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Microsoft shows off touchscreen for Windows

Microsoft has laid out a wide-ranging plan to overhaul its Windows software platform, marking a bid to stem the erosion of its core PC software business amid the rise of touchscreen computing touched off by Apple.

Along with the first full touchscreen version of Windows, the world's biggest software company on Tuesday showed off an array of other technology tools and online services to buttress its Windows system in the era of tablet computing.

These included an online store for users to find and download lightweight "apps", a new way for developers to write software to run on Windows, and versions of its software to run on devices such as tablets that enjoy longer battery life.

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"A new way of using computing has arisen, and we want Windows to respond to that," said Steven Sinofsky, president of the Windows division.

The announcements, made before an audience of more than 5,000 software developers at a Microsoft event in California, were designed to win back attention for Windows at a time when many software developers have switched to building apps for devices such as the iPhone and the iPad.

Products based on the new technology are not expected until the middle of next year at the earliest. However, the response to the broad plan laid out on Tuesday has been seen by Wall Street as a key test of Microsoft's ability to counter the rise of the Apple and retain its wider sway in the software world. The number of PCs sold in the developed world fell by more than 10 per cent in the first half of the year as smartphone sales boomed and the iPad grabbed a foothold.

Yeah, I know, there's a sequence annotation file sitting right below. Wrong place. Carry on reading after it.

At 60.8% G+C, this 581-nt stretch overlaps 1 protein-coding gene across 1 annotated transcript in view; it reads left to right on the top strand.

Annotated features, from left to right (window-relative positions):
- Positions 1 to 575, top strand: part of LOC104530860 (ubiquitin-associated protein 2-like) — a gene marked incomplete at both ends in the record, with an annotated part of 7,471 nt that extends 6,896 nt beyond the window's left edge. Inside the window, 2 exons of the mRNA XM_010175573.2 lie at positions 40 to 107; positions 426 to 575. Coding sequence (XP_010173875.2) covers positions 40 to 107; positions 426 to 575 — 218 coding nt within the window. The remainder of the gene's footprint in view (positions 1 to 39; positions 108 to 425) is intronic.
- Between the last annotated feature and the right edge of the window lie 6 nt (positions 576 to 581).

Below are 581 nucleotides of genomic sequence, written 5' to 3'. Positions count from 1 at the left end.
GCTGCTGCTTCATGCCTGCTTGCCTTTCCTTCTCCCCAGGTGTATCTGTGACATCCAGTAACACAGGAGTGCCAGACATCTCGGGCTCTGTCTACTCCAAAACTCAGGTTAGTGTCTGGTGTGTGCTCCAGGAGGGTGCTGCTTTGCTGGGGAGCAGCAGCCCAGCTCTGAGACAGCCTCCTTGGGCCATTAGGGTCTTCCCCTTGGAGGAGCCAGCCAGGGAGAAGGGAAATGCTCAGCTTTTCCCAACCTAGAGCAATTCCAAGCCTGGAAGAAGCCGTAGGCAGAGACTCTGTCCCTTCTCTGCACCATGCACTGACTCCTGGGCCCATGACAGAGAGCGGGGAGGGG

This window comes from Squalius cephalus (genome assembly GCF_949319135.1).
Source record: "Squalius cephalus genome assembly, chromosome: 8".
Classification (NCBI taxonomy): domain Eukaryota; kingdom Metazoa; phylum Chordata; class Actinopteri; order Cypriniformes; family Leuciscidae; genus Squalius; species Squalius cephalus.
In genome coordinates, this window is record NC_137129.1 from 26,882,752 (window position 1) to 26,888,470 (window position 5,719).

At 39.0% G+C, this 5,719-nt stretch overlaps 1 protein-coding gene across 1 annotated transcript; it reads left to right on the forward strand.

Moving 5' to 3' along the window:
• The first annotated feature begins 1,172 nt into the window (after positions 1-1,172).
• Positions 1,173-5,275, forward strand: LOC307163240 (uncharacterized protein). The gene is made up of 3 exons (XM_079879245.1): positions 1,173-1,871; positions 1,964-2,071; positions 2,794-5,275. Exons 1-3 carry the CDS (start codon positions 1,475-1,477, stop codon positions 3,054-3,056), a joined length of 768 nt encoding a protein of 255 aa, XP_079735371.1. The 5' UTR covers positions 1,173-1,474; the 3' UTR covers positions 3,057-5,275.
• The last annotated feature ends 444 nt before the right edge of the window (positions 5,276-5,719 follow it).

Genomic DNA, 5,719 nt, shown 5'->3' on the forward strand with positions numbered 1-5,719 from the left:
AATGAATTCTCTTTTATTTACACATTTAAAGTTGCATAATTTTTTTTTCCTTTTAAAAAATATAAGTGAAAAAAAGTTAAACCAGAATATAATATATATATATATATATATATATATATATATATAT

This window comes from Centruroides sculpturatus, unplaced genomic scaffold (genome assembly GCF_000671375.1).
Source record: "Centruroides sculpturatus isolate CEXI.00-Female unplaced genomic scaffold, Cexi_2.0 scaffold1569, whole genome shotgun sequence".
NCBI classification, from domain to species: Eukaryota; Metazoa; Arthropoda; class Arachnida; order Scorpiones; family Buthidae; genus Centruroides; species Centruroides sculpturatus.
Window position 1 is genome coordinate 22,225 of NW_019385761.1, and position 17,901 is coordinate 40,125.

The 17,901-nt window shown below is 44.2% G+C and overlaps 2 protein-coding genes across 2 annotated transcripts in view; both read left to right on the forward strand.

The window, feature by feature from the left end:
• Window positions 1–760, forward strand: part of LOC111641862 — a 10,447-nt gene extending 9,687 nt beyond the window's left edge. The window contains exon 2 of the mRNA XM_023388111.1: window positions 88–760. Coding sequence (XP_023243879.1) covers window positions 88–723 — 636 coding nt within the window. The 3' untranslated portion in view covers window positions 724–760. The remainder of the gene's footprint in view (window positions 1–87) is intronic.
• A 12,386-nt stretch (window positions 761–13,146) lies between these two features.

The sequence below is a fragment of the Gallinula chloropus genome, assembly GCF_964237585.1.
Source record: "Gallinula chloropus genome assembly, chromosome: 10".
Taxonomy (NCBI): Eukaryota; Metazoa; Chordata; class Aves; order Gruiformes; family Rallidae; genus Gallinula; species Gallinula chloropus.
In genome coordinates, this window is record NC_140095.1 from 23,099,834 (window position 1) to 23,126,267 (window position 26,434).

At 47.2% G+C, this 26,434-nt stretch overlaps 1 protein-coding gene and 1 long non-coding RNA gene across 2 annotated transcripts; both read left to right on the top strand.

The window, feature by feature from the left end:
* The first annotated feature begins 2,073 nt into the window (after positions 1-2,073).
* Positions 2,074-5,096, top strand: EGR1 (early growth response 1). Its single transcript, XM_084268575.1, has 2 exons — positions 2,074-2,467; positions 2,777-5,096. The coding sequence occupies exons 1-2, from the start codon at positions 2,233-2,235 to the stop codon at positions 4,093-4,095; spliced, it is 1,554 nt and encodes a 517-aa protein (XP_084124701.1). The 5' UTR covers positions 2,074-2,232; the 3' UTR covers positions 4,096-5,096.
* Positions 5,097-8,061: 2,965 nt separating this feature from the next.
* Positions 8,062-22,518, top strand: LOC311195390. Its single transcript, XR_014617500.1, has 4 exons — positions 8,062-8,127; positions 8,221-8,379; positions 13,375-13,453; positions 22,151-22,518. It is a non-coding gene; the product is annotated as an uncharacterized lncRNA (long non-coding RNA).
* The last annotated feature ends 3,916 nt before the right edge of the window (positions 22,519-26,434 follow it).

Tuesday's presentation included the first full demonstration of the forthcoming Windows 8, which will combine a touchscreen interface with the more traditional mouse-and-icon approach of PCs. Developers would be able to create new types of software that will let users combine touch with other ways of interacting with machines, said Mr. Sinofsky.

Central to the new Windows platform is a touchscreen interface known as Metro that is based on large "tiles", similar to those already used in Microsoft's smartphone software.

Hints in recent months about the new software frameworks that will be used to write apps for Metro have caused unease among many developers, who have invested in a different set of technology tools traditionally used to build software for Windows. Showing off the new tools, Microsoft executives said they would make it easier to build a new generation of web-based apps that can operate on all of its devices.

Users "don't want apps to stand alone, they want a web of apps," Mr. Sinofsky said, in a jab at the "native" apps that are downloaded on to Apple devices.

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